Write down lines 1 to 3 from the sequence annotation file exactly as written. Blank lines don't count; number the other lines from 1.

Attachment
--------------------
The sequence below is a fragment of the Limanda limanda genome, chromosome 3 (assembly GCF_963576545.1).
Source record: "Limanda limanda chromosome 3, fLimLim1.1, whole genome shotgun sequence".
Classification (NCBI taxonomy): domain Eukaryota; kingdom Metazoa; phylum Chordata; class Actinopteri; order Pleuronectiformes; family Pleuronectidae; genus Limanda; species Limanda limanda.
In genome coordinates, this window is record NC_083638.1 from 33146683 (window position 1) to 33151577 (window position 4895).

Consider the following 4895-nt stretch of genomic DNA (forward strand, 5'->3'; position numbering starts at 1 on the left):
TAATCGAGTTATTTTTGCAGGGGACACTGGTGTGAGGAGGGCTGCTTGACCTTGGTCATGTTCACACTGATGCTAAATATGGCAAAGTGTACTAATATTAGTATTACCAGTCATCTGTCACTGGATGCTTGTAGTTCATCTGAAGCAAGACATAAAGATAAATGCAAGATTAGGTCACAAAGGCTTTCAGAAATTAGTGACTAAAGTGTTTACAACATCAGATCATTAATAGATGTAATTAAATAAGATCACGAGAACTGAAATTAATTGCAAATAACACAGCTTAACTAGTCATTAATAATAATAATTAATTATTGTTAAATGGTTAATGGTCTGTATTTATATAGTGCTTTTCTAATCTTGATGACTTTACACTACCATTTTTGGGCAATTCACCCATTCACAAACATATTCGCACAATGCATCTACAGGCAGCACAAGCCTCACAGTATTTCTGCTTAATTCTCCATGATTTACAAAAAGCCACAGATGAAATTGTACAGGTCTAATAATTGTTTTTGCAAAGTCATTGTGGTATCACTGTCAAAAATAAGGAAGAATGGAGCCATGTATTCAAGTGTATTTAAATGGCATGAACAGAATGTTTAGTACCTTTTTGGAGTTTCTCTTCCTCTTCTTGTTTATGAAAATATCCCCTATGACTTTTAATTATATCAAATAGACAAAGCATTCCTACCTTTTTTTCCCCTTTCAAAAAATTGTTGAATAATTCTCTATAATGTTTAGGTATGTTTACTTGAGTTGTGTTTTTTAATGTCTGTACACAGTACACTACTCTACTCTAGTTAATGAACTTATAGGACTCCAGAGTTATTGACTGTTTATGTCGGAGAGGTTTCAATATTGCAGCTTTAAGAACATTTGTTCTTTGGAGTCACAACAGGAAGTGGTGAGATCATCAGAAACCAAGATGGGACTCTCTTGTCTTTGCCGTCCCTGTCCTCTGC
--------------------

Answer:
The sequence below is a fragment of the Limanda limanda genome, chromosome 3 (assembly GCF_963576545.1).
Source record: "Limanda limanda chromosome 3, fLimLim1.1, whole genome shotgun sequence".
Classification (NCBI taxonomy): domain Eukaryota; kingdom Metazoa; phylum Chordata; class Actinopteri; order Pleuronectiformes; family Pleuronectidae; genus Limanda; species Limanda limanda.